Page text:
- Chupacabra is Spanish for “goat sucker”. The creature’s name derives from stories in Latin America of several dead goats with puncture wounds in their necks and all the blood drained from their bodies.
- Most experts believe the Chupacabra to be a coyote with mange, which is a skin disease that can cause their hair to fall out and the skin to shrivel.
- In humans, mange (sometimes called “scabies”) is just mildly annoying. But it can be fatal in canines.
- Chupacabras have been described as resembling a rodent or reptile, with green-gray skin and a disgusting odor.
- Puerto Rican conspiracy theorists have claimed that the government is covering up the truth of the Chupacabra in order to prevent panic.
- Author Benjamin Radford believes there is a direct correlation between the Chupacabra and the creature in the film, “Species.” An article in a Puerto Rican newspaper provided a sketch and a description of an alien-like animal in an eyewitness report from Madelyne Tolentino. Madelyne later admitted to Radford that she had in fact seen the film, “Species” weeks prior to her sighting.
- Experts find it impossible for the Chupacabra to exist because there would need to be at least a few hundred to keep the species alive.
- Author, Benjamin Radford believes the Internet had a lot to do with the myth of the Chupacabra. The Internet spread the Chupacabra myth around the world and it was picked up by UFO enthusiasts who latched onto the story and propelled the it even further.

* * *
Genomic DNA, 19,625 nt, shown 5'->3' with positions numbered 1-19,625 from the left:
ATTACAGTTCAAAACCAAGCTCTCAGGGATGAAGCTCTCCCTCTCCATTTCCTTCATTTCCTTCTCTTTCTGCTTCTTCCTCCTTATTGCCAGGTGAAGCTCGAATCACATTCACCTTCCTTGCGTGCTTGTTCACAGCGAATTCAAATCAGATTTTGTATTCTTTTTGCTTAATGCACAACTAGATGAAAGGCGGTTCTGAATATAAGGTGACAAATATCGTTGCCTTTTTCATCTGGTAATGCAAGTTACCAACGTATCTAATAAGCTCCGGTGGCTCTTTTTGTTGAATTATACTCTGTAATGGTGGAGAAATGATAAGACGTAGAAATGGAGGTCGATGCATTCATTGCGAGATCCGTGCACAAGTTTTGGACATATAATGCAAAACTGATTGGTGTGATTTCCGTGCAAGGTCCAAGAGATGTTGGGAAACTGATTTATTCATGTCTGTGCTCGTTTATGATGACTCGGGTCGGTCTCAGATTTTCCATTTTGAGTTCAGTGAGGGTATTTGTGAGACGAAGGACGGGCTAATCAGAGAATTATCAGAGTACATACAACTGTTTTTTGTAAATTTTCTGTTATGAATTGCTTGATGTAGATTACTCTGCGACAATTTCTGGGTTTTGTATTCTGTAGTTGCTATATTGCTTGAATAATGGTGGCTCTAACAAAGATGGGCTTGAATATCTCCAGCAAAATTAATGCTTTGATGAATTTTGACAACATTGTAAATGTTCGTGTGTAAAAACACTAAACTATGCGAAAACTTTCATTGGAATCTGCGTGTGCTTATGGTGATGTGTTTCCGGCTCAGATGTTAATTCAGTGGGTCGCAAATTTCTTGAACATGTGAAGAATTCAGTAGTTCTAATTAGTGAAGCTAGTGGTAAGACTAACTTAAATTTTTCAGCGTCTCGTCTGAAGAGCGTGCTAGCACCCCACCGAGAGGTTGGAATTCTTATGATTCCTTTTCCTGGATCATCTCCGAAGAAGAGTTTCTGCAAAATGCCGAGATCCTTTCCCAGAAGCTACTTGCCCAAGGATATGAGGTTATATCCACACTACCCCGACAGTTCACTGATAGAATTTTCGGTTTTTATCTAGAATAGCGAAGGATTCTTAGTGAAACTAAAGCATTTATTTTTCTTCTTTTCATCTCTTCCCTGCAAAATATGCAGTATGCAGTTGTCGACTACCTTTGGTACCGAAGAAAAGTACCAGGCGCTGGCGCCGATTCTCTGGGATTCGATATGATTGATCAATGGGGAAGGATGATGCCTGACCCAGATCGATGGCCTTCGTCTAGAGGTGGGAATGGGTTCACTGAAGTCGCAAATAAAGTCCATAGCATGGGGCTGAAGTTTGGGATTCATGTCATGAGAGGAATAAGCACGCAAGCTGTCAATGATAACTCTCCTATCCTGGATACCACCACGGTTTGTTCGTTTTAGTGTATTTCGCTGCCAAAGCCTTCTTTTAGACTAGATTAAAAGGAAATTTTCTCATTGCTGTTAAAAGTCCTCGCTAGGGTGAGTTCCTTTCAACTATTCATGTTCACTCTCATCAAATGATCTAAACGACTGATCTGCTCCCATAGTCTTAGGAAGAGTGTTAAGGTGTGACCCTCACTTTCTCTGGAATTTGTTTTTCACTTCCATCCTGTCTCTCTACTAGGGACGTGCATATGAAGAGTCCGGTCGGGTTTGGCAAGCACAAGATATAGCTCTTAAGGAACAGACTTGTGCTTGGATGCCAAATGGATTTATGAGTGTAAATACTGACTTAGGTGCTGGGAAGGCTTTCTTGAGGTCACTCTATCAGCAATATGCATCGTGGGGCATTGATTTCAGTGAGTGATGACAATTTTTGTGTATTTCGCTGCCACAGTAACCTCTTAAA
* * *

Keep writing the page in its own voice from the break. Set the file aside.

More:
- Some witnesses claim that the Chupucabra has eyes that can hypnotize and paralyze their prey so that they can suck the animal’s blood at their leisure.
- A town in Western Texas blamed the Chupacabra for the death of thirty chickens that were allegedly found with two puncture wounds and not a single drop of blood left in their bodies. Scientists say that the chickens’ blood probably just coagulated after they died, creating the appearance that no blood had been “spilled.”
- Some believe the Chupacabra could simply be vampire bats, which thrive in the warm climates of South America.
- Since mangy coyotes are most likely to blame for Chupacabra sightings, experts believe that because the mange is quite debilitating the coyotes cannot hunt their normal prey and therefore attack livestock.
- Saracoptes Scabiei, or “Chupacabras syndrome” is an itchy rash that inflicts humans and is commonly referred to as scabies. Humans are largely immune to the mites but can pass it along to their domesticated dogs. Wild animals are far less resilient and suffer with extreme loss of hair and are often mistaken for Chupacabras.
September 24, 2013